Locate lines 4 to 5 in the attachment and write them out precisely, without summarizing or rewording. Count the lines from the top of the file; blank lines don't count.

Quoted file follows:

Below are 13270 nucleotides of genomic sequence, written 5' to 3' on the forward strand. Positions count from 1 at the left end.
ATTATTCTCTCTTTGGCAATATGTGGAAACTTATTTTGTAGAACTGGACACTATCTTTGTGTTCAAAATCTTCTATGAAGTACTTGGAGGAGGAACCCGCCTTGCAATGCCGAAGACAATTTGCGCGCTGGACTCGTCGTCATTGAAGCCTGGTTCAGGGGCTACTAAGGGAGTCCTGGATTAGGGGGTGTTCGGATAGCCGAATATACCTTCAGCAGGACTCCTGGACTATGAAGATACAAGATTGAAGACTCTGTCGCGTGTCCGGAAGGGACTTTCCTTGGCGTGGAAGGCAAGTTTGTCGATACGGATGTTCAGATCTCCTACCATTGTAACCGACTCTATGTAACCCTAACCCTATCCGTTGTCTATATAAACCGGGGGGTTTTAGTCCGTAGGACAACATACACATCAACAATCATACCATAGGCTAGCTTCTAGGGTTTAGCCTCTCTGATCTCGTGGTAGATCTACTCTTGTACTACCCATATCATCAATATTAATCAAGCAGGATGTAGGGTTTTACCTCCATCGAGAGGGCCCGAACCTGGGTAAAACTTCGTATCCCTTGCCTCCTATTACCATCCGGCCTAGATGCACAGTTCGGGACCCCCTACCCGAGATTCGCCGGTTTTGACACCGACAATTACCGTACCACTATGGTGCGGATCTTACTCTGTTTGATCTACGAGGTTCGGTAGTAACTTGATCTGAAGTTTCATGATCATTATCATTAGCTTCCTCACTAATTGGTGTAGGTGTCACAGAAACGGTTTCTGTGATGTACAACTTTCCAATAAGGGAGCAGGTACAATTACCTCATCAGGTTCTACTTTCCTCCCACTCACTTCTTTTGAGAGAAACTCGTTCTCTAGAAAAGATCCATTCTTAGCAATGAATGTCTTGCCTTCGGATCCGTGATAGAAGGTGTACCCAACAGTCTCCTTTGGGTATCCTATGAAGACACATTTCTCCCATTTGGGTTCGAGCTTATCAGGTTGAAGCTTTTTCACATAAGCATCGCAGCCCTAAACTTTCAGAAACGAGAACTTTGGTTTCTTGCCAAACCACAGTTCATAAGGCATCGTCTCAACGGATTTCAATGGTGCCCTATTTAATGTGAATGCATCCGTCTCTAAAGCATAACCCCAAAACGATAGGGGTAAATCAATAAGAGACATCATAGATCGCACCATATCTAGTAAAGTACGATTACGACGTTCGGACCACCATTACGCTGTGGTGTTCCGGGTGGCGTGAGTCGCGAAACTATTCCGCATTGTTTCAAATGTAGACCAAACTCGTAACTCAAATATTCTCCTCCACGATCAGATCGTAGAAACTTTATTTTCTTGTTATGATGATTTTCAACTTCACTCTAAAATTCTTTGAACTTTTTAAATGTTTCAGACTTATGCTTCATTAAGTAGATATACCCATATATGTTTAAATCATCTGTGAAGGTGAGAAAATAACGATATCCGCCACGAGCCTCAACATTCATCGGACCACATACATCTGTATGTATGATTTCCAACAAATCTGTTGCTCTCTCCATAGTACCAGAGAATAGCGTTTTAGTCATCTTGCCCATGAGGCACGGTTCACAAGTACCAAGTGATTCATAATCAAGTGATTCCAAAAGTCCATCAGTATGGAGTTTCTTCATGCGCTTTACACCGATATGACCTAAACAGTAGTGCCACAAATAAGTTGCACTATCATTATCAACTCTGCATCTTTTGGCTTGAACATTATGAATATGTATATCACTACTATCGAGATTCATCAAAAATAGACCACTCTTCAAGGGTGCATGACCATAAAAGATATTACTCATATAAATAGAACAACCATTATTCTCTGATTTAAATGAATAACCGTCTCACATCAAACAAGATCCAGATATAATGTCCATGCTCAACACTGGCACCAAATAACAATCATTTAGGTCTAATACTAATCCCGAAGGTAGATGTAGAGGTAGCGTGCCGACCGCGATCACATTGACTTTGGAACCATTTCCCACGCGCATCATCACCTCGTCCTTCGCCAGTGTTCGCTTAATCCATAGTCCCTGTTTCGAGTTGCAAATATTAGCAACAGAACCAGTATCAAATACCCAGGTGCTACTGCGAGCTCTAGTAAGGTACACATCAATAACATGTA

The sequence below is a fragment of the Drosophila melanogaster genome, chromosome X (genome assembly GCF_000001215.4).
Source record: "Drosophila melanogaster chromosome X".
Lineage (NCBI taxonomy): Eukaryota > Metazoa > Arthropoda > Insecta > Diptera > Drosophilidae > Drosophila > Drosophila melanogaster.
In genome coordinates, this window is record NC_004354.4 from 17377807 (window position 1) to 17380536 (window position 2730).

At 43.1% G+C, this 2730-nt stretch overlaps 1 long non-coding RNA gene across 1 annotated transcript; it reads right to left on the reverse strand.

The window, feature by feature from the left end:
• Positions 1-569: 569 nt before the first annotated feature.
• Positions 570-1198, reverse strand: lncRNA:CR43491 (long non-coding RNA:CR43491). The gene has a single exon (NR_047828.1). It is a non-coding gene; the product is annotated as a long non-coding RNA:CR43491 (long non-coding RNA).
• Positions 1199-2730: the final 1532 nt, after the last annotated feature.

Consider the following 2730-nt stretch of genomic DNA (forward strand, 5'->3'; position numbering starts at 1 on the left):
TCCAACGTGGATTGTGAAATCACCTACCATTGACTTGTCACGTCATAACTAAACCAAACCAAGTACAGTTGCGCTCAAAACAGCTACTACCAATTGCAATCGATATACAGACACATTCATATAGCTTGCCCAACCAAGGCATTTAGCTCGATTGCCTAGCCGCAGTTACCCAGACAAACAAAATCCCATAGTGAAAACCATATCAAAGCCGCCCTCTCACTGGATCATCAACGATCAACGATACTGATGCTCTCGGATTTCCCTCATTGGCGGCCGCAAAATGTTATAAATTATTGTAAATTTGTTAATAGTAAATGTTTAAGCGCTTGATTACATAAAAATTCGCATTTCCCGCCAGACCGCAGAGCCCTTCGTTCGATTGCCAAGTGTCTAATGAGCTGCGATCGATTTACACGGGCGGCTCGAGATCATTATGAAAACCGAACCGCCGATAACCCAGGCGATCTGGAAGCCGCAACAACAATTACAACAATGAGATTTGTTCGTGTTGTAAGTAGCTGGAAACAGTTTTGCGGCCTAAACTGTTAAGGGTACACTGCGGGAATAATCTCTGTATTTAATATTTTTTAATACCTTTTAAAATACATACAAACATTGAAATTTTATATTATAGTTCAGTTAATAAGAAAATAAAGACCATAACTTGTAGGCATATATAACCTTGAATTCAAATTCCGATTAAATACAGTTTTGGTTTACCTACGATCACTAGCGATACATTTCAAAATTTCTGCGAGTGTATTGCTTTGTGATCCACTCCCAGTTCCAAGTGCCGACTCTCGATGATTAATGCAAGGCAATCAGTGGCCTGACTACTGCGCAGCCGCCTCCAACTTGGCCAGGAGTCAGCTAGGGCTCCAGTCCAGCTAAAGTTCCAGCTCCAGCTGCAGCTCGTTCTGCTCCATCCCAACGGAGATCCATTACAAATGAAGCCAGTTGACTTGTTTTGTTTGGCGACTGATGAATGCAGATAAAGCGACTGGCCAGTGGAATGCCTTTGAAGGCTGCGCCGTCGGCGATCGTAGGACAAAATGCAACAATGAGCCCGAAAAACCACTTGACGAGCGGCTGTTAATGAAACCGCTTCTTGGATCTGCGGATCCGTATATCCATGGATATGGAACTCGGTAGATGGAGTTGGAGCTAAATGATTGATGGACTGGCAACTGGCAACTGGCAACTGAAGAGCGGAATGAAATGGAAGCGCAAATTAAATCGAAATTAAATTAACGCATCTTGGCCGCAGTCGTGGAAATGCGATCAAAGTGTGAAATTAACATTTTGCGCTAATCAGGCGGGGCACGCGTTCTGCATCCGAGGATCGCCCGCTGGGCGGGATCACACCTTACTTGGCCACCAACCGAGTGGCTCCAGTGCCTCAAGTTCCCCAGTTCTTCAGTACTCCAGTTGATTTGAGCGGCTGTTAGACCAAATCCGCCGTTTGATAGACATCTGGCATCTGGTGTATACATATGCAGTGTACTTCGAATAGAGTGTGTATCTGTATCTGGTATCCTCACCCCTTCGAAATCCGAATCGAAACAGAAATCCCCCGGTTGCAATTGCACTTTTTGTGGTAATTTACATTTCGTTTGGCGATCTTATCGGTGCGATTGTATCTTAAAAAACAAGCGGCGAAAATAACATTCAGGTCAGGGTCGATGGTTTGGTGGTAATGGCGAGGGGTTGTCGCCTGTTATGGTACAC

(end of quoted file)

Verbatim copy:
Source record: "Drosophila melanogaster chromosome X".
Lineage (NCBI taxonomy): Eukaryota > Metazoa > Arthropoda > Insecta > Diptera > Drosophilidae > Drosophila > Drosophila melanogaster.